James: Jesus Authenticates our Faith

James was written to encourage Christians who are suffering highlighting wisdom, faith, endurance and devotion to the needs of others. Jesus is revealed in James as the one who authenticates our faith.

James addresses how believers so easily reduce the battle of a lifetime to a self-centered joy ride. WHEN WE SURRENDER TO JESUS WE GO TO WAR! We are fighting an epic battle with eternal consequences and making excuses about why you can’t really contribute to what Jesus died for in the earth is simply unacceptable!

James 1:1-4 …Greetings. 2 Consider it pure joy, my brothers and sisters, whenever you face trials of many kinds, 3 because you know that the testing of your faith produces perseverance. 4 Let perseverance finish its work so that you may be mature...  NIV

Our society tries to reduce Christianity to a self-serving religion and in doing so it has resulted in powerless, prayerless lives!

It’s easy to miss what God is trying to do in us when we are focused on what we want God to do for us! #destinyokc

James 2:14-19 What good is it, my brothers and sisters, if someone claims to have faith but has no deeds? Can such faith save them? 15 Suppose a brother or a sister is without clothes and daily food. 16 If one of you says to them, “Go in peace; keep warm and well fed,” but does nothing about their physical needs, what good is it? 17 In the same way, faith by itself, if it is not accompanied by action, is dead…19 You believe that there is one God. Good! Even the demons believe that—and shudder. NIV

We have reduced faith to mere belief, which really isn’t faith at all. If we do move beyond mere belief we then define faith as a tool we use to enhance our lives. Faith is a God-given resource to be a weapon in the hands of warriors used to change the world.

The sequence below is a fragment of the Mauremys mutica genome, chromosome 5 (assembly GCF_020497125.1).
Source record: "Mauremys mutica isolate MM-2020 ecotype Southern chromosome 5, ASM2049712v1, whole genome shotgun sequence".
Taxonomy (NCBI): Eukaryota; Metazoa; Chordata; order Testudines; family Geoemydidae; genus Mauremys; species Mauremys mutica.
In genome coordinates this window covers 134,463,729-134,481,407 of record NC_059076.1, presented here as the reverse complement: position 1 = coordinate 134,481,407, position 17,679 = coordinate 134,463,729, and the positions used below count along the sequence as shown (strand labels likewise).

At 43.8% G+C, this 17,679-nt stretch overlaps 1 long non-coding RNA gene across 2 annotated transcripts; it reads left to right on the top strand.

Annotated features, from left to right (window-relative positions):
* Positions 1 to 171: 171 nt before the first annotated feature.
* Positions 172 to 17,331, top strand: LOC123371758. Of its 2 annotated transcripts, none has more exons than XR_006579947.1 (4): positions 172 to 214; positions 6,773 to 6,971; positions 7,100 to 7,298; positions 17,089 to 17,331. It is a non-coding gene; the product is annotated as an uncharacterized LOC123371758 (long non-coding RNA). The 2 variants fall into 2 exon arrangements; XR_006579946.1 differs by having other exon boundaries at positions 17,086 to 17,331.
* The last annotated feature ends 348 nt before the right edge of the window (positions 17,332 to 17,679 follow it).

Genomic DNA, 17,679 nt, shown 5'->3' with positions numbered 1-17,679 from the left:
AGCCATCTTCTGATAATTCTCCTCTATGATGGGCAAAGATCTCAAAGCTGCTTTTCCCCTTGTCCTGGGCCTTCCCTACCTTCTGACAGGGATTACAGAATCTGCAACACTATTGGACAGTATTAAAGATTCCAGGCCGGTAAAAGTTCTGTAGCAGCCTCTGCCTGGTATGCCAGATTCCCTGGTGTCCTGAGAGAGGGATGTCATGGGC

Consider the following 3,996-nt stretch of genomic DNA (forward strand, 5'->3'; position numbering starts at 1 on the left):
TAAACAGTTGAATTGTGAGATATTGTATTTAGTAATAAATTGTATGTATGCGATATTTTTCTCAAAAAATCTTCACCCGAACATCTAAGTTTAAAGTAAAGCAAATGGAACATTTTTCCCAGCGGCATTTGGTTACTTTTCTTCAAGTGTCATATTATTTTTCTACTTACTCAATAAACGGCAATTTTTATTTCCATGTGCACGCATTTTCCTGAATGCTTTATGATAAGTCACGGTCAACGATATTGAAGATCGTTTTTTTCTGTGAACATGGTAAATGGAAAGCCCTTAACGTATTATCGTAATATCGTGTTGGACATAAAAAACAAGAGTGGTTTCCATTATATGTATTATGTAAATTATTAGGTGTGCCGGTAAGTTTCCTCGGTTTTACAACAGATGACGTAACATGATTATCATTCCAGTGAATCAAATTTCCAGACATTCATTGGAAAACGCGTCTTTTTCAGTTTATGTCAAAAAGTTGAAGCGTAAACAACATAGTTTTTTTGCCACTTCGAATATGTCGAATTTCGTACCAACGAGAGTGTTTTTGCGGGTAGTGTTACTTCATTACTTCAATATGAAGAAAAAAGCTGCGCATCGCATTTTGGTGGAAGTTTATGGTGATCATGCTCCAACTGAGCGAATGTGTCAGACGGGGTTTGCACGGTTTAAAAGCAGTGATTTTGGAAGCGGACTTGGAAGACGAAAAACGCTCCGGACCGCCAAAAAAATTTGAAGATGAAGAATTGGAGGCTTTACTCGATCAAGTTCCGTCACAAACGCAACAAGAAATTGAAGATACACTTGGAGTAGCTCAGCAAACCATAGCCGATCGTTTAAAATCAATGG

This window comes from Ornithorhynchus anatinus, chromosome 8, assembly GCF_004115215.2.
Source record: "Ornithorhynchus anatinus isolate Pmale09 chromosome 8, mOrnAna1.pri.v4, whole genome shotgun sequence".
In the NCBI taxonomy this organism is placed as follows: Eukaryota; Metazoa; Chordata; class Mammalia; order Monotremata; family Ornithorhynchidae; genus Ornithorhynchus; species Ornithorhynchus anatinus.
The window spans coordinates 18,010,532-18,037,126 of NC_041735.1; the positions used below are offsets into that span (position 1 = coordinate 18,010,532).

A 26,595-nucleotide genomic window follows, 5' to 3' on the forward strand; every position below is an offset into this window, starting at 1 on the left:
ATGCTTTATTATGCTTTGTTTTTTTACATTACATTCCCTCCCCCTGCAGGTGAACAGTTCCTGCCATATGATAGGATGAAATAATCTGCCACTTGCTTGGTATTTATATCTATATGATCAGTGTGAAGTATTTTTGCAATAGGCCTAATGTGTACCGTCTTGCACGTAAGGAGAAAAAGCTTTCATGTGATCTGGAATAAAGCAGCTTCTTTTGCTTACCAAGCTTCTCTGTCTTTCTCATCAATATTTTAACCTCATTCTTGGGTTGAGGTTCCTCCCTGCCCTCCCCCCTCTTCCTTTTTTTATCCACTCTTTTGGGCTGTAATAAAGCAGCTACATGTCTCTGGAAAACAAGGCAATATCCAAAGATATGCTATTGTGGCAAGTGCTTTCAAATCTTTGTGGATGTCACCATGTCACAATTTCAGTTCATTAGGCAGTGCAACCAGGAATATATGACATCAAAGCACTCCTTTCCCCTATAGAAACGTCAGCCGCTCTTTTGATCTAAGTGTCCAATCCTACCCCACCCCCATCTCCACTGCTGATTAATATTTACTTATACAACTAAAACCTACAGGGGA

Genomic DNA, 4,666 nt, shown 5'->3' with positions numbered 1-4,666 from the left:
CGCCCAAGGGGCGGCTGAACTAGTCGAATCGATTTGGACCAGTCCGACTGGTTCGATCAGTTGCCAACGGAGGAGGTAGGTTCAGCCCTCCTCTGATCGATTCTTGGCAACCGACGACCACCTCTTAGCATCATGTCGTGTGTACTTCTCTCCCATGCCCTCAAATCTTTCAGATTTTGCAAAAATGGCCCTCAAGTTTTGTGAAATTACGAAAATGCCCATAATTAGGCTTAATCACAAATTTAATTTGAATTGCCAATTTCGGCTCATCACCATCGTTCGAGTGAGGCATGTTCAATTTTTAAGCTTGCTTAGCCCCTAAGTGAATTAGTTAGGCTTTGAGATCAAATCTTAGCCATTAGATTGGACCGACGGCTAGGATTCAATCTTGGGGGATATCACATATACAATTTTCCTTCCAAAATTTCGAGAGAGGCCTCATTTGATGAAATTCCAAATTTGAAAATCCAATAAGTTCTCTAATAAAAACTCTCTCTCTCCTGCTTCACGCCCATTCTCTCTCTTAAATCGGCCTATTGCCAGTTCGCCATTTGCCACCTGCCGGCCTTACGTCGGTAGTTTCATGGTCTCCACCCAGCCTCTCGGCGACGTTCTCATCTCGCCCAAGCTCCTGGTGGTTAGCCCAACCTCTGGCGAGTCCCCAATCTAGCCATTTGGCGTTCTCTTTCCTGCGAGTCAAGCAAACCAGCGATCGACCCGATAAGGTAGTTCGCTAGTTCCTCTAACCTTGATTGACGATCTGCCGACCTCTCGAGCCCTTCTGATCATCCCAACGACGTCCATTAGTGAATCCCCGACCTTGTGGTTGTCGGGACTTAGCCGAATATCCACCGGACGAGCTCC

Your breakthrough awaits your ability to get beyond yourself! Job went through so much pain and anguish. If you read the story you’ll see that he did something very interesting right before he got his breakthrough. He shifted his attention away from himself. After everything that happens God responds in Job 38:3 simply telling Job to stop wallowing in his difficulty and “stand up like a man!” This is followed with verse after verse of how powerful God is and finally we see the key to Job’s breakthrough:

Job 42:10 And the Lord restored Job's losses when he prayed for his friends. Indeed the Lord gave Job twice as much as he had before. NKJV

Notice that when Job prayed for his friends his situation began to change. When we get our focus and attention off of ourselves and seek first God’s kingdom all the other things will be added to our lives. This is revealed in various places in Scripture and this is why this weeks’ action point is to rehearse, memorize and meditate on Isa 58.

Isa 58:6-11 “Is not this the kind of fasting I have chosen: to loose the chains of injustice and untie the cords of the yoke, to set the oppressed free and break every yoke…to share your food with the hungry and provide for the poor…8 Then your light will break forth like the dawn, and your healing will quickly appear…9 Then you will call, and the LORD will answer; you will cry for help, and he will say: Here am I…if you spend yourselves on behalf of the hungry and satisfy the needs of the oppressed, then your light will rise in the darkness, and your night will become like the noonday. 11 The LORD will guide you always; he will satisfy your needs in a sun-scorched land and will strengthen your frame. You will be like a well-watered garden, like a spring whose waters never fail. NIV

We are outrageously loving people who passionately pursue the Lord with irrationally giving lifestyles as we consistently submit to God’s desires and effectively disciple others to do the same.

We were never created to live lives that we could live without God’s help.  A life we can live without him is not the life He’s called us to live.

Dreams are not born out of indifference, laziness or lack of ambition. Dreams are born out of a strong desire. God’s desires awaken our purpose producing meaningful lives.

Faith makes things possible not easy so stop asking for easy and get into the fighter’s frame of mind. Our society has tried to reduce Christianity to a self-serving religion. God size hole in your heart and believing in Jesus is all you need.